Just in case you were wondering, the appropriate greeting is L'Shanah Tova, which is shortened from Leshana Tova Tikoseiv Vesichoseim, Hebrew for "May you immediately be inscribed and sealed for a Good Year and for a Good and Peaceful Life".
If you didn't know, Rosh Hashanah marks the beginning of the new year in the Jewish Calendar, celebrated on the first and second days of the seventh month of Tishri (go here for more information). The holiday marks the last harvest of the season, or the great and final time of ingathering for the season. Today it's referred to among both Christians and Jews as the Feast of Trumpets. A BYU religion professor recently blogged about the holiday here, and mentioned the following:
One of the most festive of all Jewish holidays, Rosh Hashannah is one of the two High Holy Days in Judaism, the other being the solemn fasting day known as Yom Kippur (the Day of Atonement), which falls ten days afterward. The period between these two High Holy Days is known as “the Days of Awe,” a period when the Jewish faithful consider their trespasses, personal and national, reflect upon the need for repentance, and consider the future. It is significant that such a period is commenced with a festival as joyful and full of hope and anticipation for the future as Rosh Hashannah.Anciently, the holiday had a different meaning and was referred to as a day of remembering, when the Jews were commanded to blow trumpets on this day for remembrance - to remember their bondage and captivity, and also to plead that God would remember to keep his covenants and for Israel to remember their God.
Where this gets really interesting for latter day saints is when considering the statue of Moroni blowing his trumpet placed at the top of each temple. Where did this idea of him blowing a trumpet come from? You might want to answer by referring to Revelations 14:2 which says, "And I heard a voice from heaven, as the voice of many waters, and as the voice of a great thunder: and I heard the voice of harpers harping with their harps." But nowhere in that verse does it mention him blowing a trumpet. Well the answer has to do specifically with this holiday, Rosh Hashanah, or the Feast of Trumpets.
For several years, from 1823-1827 Joseph Smith had been preparing himself for his eventual mission of restoring the gospel of Jesus Christ to the earth, just as it was in ancient times. Part of this preparation included yearly visits from the angel Moroni. After several several years, Moroni visited Joseph Smith on September 22, 1827 to deliver to him the golden plates that contained what we now have in the Book of Mormon. That day also happened to mark the first day of Tishri, or The Feast of Trumpets. The cool thing is that you can search for a Jewish calendar converter, put in the dates and see that it corresponds. In fact, try it out here.
Moroni blows his trumpet from atop our temples because he came to officially mark the final gathering of souls before the second coming of Christ; he sits atop the temples because that is where we go to make the covenants that help us to remember God, and we hope will keep him in reminded of the promises he has made to us as his children. Not too long ago there was an article in the Ensign that goes into much more depth about this subject, here. It also mentions:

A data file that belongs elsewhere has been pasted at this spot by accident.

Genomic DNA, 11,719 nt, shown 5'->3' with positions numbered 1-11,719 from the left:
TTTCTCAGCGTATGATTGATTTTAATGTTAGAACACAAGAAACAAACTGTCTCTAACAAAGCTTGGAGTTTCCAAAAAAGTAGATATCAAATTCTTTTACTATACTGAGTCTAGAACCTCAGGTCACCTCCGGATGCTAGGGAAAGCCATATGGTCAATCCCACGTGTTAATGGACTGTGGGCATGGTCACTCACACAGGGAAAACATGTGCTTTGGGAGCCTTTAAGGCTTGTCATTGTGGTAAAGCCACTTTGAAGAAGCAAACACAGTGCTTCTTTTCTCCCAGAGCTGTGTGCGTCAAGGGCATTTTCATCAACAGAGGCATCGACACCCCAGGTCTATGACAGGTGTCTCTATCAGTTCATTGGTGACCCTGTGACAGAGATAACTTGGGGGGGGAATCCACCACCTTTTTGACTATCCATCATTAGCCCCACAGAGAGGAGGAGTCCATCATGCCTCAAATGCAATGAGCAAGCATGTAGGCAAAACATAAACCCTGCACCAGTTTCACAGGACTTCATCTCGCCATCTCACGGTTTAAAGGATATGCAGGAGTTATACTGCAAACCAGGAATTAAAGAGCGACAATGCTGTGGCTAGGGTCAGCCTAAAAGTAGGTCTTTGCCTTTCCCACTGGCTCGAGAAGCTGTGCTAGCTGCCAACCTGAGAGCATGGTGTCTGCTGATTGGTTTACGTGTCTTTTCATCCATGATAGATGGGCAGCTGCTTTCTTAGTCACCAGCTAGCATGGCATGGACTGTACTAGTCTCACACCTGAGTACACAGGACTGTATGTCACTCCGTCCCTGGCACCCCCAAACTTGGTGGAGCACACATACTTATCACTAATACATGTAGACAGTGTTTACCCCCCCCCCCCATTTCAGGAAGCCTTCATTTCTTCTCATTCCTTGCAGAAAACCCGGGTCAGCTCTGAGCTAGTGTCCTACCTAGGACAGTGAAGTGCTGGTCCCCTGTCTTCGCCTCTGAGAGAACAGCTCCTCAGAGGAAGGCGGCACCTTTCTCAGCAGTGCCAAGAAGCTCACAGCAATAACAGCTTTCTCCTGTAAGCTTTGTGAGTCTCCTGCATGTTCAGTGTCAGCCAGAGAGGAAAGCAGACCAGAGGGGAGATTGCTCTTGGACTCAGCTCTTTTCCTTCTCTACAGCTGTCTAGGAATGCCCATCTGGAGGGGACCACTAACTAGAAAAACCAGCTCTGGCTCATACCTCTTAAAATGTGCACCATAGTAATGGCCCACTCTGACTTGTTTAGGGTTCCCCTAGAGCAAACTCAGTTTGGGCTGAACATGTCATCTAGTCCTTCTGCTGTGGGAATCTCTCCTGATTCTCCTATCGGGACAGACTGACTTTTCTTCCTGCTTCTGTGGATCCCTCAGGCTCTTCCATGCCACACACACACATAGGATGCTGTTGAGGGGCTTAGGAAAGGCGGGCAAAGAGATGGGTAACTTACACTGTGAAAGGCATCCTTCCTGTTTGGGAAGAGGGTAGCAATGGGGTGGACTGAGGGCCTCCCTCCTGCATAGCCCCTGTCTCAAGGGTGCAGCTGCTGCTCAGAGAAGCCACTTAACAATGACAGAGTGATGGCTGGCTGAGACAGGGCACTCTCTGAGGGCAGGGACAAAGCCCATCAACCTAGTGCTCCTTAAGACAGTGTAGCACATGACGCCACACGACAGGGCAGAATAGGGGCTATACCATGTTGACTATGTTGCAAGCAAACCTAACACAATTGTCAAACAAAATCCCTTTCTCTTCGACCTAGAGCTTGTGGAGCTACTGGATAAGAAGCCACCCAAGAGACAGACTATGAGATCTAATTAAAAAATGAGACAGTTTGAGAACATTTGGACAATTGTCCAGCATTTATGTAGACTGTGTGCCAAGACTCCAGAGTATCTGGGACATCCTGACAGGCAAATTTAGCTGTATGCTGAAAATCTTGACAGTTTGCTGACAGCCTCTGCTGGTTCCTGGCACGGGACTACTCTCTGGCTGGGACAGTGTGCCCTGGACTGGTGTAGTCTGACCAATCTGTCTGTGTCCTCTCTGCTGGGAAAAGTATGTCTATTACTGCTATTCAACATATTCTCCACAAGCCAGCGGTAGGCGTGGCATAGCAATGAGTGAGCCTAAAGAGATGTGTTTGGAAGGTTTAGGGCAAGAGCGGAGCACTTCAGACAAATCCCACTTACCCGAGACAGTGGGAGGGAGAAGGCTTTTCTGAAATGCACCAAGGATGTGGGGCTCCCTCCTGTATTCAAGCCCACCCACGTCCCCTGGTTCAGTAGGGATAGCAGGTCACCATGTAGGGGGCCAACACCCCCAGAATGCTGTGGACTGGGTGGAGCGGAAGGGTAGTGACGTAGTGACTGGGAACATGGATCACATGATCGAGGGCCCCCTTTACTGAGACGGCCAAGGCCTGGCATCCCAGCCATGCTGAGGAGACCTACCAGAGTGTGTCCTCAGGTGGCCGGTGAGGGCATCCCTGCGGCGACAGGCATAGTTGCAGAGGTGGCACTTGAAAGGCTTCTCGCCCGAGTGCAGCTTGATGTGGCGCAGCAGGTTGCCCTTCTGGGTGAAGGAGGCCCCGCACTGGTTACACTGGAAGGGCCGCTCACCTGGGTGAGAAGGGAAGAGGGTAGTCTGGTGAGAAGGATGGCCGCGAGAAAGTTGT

The blowing of the trumpet is the major ritual of the Feast of Trumpets. Because the first mention of the trumpet is at Mount Sinai, these instruments are seen by Jewish writers as a symbol of revelation (see Ex. 19:16, 19). The trumpet sound is therefore understood by them as a memorial of the revelation and covenant given on Mount Sinai. Yet Rosh Hashanah’s trumpet blasts have been accepted by many Jews not just as a memorial of the ancient covenant revealed at Sinai but as a prelude to a new and future covenant to be revealed, one that would result in Israel’s ultimate redemption. The day’s ritual includes a prayer regarding revelation named “Trumpets.”So as you continue to celebrate the Jewish New Year, and go through the next several Days of Awe until Yom Kippur (which is this Sunday the 27th), remember your Heavenly Father, and be aware that He remembers you.
Was the coming forth of the Book of Mormon on the Feast of Trumpets coincidental? Latter-day Saints who know about these events do not think so. Scriptural and prophetic truth is often manifest through fulfillment. The golden plates were delivered to the young Prophet Joseph Smith early in the morning of 22 September 1827. The Feast of Trumpets, with prayers pleading for God’s remembrance of his still-exiled people, had begun at sundown the previous evening. The services continued that morning, with a worldwide sounding of the ram’s horn. Unbeknown to Judah, all that those horns represented was now to be fulfilled. For on that day, God remembered His people and set in motion His plan to regather them. On that day, God’s final harvest began. On that day, new revelation was granted which would bring a return to renewed covenants. From that day onward, Israel would be called to repentance in preparation for Christ’s return and reign. The Book of Mormon exists to serve these ends. Today, Moroni’s image trumpets from temple spires around the world a final call to awaken, repent, and prepare.